Guillen Says Marlins Park Dimensions Not The Cause Of Team's Struggles
Marlins manager Ozzie Guillen has spoken out against players who have “grumbled amongst themselves all season” about the dimensions of the new Marlins Park, according to Joe Capozzi of the PALM BEACH POST. Guillen said, “We’ve got to deal with the ballpark, and we’re going to be negative coming in here every day, ‘Oh, this ballpark is too big’?’’ He added, “We’ve got to play in this ballpark 81 games and I don’t want to hear any more (from) my players, my hitting coach, nobody with this uniform worry about this place (being) too big. If they think this place is too big, let me know. I’ll put somebody else in who can hit bloopers behind shortstop.” Guillen said, “We are not in last place because this ballpark is big.” He “dismissed the suggestion that the dimensions will make it hard for the Marlins to sign free-agent power hitters.” Guillen: “That’s a bunch of crap. I guarantee you, you give them $100 million, they will play here” (PALM BEACH POST, 9/19). In Miami, Greg Cote grades the Marlins, giving the franchise a “C-minus.” Cote writes Owner Jeffrey Loria, President David Samson and Guillen “lead the major leagues in ego and noise.” In “on-field results, not so much.” Cote: “The Marlins have a beautiful new stadium and therefore a solid, long-term future in Miami, and for that this regime deserves credit. It is the only reason our grade isn’t appreciably lower” (MIAMI HERALD, 9/19).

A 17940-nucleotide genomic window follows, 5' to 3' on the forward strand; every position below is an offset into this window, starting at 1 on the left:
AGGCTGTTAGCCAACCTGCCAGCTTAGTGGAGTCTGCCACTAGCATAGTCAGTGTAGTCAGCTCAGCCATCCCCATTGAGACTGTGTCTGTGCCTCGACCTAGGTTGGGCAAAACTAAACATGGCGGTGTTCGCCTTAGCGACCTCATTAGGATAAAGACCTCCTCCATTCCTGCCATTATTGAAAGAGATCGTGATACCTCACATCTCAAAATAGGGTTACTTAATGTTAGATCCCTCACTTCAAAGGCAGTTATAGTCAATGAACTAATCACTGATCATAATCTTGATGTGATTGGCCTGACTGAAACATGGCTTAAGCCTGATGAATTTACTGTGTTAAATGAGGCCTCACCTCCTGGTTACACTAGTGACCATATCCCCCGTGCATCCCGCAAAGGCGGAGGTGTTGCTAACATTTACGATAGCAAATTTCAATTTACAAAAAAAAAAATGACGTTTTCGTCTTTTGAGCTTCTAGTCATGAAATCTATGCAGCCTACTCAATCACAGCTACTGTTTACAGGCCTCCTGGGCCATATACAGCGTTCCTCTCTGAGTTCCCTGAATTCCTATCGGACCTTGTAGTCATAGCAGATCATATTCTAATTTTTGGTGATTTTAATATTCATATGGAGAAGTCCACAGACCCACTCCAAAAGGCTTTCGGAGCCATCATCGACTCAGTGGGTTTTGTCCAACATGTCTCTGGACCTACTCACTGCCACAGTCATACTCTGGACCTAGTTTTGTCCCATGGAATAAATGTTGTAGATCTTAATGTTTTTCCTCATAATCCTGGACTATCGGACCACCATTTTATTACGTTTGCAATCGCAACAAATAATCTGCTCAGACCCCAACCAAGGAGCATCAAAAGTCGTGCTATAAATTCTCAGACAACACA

IMPROVED ATTENDANCE: In West Palm Beach, Capozzi noted the Marlins will “end their first year at Marlins Park with attendance of at least 2 million,” a mark they reached Monday. The Marlins have reached 2 million fans “just twice in franchise history," and this year's current mark of 2,002,047 is the "most since they drew 2,364,387 in 1997 at Sun Life Stadium,” the season in which the Marlins won the franchise's first World Series. The first season at Marlins Park still has been “somewhat of a disappointment because team officials had predicted average crowds of at least 30,000.” Through Sunday, the Marlins are “averaging 27,482, 12th among the NL’s 16 teams and 18th among 30 major-league teams.” However, this season has been a “huge success compared to the crowds they drew at Sun Life, where the Marlins were frequently last in the league in attendance.” Last year they averaged 19,747 (PALM BEACH POST, 9/17).